Could Censorship Lead to a Different Kind of Maturity in Games?

July 15, 2010 § Leave a comment

When I was younger, going to the toilet in the dead of night terrified me. Whenever my bladder awoke me a preparation period of at least five minutes was required before I could summon up the courage to go. It wasn’t the journey to the bathroom that terrified me so much as standing with my back to the room. As far as I was concerned, practically anything could have been waiting there for me by the time I turned around.

This fear, like so many others children posses (and thankfully largely grow out of) is not based around anything physically being there, but rather a fear of what can’t be seen. Monsters will always choose to inhabit bed’s that are too dark to see under or closet’s whose doors are shut; strangely they never choose to set up shop in the open – perhaps for tax reasons?

Our innate fear of the unknown is something that’s been exploited much by horror games. Silent Hill’s fog introduced the possibility of there being monsters right in front of you, and Doom 3 controversially had you hold a flash light independently of a gun, thus forcing you into moments of complete darkness if you wanted to keep your finger on the trigger.

Recently though, this design choice has crept into an action game, namely Kane and Lynch 2: Dog Days. Players who get up close enough to enemies before unloading a spray of shotgun shells into their face are greeted with a police-tape style censoring effect over their bloodied head.

The effect of this feature is really quite stunning. Instead of merely seeing a model’s head shaded red with computer generated blood, you’re treated to whatever ghastly images your mind chooses to conjure up. It’s literally as bad as you can imagine it to be.

The human mind is always going to be able to produce something infinitely scarier than anything a developer can show you on screen.

This ‘less is more’ approach is something that’s been exploited in films for quite some time now, though in the past it could be argued that it came about due to a need to beat the censor in certain scenes. In Get Carter for example there’s a scene where Michael Caine stumbles across a piece of pornography featuring his niece. It’s a truly shocking scene, not least because it hardly shows anything of the video itself. Instead we as an audience are treated to her uncles reaction, as his eyes slowly well up with tears, and his rage overcomes his entire body.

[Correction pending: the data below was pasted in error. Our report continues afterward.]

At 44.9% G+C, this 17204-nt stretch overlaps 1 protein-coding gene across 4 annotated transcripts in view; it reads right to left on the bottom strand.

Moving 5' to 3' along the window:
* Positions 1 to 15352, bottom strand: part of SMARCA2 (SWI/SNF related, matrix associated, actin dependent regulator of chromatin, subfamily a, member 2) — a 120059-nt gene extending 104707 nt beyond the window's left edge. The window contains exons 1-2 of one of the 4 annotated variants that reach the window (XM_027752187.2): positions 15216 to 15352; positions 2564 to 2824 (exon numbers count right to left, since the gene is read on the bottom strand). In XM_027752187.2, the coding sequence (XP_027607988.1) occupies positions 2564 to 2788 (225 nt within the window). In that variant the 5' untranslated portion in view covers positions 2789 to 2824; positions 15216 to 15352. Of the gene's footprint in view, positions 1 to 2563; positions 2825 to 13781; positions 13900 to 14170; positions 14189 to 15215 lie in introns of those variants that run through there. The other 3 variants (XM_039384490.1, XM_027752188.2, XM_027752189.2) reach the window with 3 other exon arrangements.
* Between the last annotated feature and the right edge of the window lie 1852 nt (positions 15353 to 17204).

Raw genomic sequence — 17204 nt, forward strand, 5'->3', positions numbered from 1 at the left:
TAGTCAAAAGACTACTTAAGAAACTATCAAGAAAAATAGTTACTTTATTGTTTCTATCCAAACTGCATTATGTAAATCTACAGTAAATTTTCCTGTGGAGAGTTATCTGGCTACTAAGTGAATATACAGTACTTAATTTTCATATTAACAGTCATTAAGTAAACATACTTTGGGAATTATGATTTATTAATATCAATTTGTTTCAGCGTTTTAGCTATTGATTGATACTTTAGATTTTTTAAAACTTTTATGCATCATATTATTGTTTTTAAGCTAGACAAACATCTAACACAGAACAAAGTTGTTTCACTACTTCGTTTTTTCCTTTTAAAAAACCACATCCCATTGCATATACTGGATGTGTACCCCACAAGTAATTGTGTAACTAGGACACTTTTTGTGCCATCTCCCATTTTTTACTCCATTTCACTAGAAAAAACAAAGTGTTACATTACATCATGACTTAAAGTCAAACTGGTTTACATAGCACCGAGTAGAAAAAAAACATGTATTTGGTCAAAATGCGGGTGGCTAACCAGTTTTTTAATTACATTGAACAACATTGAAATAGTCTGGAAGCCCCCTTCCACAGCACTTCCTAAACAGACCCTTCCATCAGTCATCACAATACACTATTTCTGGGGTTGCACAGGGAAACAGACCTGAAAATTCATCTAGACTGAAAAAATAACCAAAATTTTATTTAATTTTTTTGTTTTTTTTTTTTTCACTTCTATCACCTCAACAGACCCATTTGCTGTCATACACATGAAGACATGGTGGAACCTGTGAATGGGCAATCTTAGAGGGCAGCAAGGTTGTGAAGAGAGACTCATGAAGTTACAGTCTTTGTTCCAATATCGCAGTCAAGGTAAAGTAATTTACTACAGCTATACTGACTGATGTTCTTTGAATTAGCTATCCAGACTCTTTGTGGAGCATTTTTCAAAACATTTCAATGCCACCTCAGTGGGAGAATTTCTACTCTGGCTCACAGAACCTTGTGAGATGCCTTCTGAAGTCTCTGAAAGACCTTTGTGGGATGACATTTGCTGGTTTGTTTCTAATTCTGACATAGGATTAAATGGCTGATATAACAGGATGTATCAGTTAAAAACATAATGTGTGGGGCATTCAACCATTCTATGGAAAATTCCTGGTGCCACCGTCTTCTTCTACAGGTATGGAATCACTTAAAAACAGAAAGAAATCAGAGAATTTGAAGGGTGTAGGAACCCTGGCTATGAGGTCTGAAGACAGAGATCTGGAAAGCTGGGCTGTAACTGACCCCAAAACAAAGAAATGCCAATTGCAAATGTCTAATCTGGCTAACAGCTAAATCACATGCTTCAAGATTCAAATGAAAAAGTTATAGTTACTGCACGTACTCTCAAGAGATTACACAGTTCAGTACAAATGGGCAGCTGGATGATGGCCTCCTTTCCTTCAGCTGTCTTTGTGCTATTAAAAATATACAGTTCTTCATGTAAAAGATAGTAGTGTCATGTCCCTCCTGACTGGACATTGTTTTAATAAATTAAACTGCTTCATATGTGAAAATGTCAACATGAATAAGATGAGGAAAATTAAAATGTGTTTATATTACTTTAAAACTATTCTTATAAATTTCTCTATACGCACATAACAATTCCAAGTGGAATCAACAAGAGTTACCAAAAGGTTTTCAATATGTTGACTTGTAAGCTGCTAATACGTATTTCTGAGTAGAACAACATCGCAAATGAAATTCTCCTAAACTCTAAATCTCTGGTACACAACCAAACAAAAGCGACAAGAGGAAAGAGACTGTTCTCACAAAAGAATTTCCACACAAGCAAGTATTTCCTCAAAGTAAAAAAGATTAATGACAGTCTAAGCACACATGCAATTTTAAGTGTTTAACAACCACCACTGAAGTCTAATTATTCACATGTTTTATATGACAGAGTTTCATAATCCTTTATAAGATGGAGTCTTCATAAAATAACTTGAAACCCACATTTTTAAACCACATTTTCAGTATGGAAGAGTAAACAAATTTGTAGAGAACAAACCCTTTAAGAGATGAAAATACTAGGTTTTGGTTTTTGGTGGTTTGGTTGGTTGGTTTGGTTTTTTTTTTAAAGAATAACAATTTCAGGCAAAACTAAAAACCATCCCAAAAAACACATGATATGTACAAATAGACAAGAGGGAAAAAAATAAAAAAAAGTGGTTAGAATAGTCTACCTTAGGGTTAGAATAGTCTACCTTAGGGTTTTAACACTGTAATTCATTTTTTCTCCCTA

Something like a character’s eyes filling with tears is an incredibly difficult thing to model in any graphics engine, and that’s exactly my point. By not showing a crudely animated crying animation or sex scene, we’re not going to be taken out of the experience by laughing at virtual genitals. Instead our imaginations can do the hard work without the game’s visuals getting in the way.

Of course, it’s far easier for a film to selectively choose what the audience sees. In a game this is far more difficult; you have a player in control of the camera at nearly all times, and as such you’re going to need to get creative with how you limit what they can see.

From a quantitative standpoint there’s an obvious benefit here of lower ratings for games with potentially more adult content. Obviously something like Kane and Lynch 2 is never going to be appropriate for children, but it’s not hard to imagine games whose ratings stray far closer to the dividing lines.

More importantly however, is that subtlety could lead a whole new side of maturity to games. Not maturity in the sense of ‘Hey now you can blow off an enemies limbs dude!”, but maturity like a classical piece of music or learning how to drink in moderation. Can video games really be said to have ‘grown up’ when they delight so thoroughly in showing us absolutely everything?


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